Notes
A great circle is the intersection of a sphere with a plane passing
through the center of the sphere. Arcs of great circles represent
the shorest route between two points on the surface of the sphere.
The equator is a great circle as are all meridians of longitude.
The
great circle distance and bearing between two points can be calculated
easily given the latitudes and longitudes of the origin and destination
using the following formula from spherical trigonometry:
cos(D)
= sin(lat_{a})·sin(lat_{b}) + cos(lat_{a})·cos(lat_{b})·cos(lon_{b}
 lon_{a})
cos(C)
= [sin(lat_{b})  sin(lat_{a})·cos(D)] / [cos(lat_{a})·sin(D)]
a  origin
b  destination
D = angular distance along path
C = true bearing from the the origin to the destination measured
from north. If the value for sin(lon_{b}  lon_{a})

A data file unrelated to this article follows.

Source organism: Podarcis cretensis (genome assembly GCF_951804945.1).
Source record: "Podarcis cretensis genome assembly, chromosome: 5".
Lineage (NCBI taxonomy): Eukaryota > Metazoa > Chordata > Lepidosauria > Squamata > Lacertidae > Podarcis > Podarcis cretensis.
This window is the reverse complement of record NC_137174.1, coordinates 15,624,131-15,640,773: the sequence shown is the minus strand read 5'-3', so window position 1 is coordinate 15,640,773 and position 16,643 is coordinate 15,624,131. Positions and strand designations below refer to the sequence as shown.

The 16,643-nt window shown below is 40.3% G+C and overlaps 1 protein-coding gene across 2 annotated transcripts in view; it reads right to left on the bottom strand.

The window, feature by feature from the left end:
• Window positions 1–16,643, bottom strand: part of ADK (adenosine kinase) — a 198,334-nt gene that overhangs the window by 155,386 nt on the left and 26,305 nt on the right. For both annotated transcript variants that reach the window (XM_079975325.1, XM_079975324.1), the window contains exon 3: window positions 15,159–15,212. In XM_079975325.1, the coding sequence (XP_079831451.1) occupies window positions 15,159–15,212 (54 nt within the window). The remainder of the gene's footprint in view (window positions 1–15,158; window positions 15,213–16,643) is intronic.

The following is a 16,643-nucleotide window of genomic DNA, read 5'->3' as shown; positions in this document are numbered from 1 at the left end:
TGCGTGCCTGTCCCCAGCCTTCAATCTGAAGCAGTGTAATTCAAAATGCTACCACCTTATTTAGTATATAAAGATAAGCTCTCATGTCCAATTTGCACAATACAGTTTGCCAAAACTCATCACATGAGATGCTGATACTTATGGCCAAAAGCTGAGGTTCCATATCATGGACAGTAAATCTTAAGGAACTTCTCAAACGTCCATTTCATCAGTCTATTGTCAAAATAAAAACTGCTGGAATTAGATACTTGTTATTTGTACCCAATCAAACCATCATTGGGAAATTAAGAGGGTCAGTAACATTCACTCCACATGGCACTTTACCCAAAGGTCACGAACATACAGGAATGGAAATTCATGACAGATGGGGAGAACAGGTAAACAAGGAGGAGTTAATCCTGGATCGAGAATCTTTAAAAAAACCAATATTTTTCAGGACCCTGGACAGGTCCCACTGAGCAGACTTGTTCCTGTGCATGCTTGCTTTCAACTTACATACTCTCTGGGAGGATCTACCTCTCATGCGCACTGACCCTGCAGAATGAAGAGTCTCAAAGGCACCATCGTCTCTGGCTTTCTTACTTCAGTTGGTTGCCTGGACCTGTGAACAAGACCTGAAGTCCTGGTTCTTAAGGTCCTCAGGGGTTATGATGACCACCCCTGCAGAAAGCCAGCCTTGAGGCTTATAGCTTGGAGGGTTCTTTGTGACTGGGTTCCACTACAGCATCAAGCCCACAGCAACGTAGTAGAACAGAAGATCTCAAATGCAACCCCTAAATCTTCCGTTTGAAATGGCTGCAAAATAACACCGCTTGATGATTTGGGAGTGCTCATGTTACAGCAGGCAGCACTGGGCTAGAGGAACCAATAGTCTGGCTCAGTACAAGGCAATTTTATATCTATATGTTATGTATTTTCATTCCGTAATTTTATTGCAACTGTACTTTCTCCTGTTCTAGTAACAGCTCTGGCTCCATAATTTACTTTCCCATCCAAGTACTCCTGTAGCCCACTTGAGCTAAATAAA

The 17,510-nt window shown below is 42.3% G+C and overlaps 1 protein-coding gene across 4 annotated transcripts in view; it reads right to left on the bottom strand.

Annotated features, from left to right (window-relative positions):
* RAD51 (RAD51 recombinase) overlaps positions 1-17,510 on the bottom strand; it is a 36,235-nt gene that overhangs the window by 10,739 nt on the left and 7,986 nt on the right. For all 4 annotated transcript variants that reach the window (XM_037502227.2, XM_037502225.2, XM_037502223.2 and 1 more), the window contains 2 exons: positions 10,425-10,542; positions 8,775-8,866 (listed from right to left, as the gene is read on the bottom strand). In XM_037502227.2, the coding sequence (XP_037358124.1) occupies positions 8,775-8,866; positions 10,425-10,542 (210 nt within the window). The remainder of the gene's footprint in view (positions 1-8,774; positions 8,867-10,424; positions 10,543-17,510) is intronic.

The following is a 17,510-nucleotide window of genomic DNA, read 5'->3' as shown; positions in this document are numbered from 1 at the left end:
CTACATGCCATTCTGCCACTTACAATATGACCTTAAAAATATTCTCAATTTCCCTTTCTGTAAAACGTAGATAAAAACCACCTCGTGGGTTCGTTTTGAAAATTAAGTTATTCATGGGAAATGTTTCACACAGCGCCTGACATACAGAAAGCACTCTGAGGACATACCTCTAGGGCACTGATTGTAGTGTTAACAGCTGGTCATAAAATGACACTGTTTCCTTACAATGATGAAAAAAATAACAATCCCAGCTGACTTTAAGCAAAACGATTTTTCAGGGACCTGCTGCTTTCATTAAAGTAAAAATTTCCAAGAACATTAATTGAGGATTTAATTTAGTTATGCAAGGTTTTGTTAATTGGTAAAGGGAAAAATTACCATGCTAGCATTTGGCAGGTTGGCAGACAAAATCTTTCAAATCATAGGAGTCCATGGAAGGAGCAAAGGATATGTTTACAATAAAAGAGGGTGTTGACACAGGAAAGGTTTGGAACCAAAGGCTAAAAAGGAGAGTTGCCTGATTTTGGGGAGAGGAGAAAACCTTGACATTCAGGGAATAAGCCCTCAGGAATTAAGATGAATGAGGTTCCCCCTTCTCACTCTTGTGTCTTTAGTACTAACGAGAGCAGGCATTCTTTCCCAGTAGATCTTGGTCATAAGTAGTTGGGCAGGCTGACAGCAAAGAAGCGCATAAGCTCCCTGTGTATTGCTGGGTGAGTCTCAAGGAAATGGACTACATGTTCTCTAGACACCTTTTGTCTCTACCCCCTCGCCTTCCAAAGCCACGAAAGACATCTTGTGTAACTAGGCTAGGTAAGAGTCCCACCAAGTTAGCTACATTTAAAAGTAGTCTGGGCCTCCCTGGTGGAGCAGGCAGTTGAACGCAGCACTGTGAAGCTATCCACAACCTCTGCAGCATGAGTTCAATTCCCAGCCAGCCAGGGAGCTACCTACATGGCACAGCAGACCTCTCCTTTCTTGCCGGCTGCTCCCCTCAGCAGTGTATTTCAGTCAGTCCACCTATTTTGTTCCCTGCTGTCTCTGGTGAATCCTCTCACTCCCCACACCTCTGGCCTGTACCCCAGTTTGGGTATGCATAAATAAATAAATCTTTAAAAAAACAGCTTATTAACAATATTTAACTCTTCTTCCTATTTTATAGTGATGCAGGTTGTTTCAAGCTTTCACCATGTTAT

is positive; otherwise, the true bearing is 360°  C.
In applying the above formula, south latitudes and west longitudes
are treated as negative angles. Note: When the origin is
exactly at a pole, the bearing or course to the destination cannot
be determined, why?
The
formulas above assume that the earth is spherical. To obtain more
accurate distances, this calculator implements a method shown in
chapter 10 of [1]. I've used the WGS 1984 parameters for the earth's
equatorial radius and ellipsoid flattening given in [2].
Copyright © 2004, Stephen R. Schmitt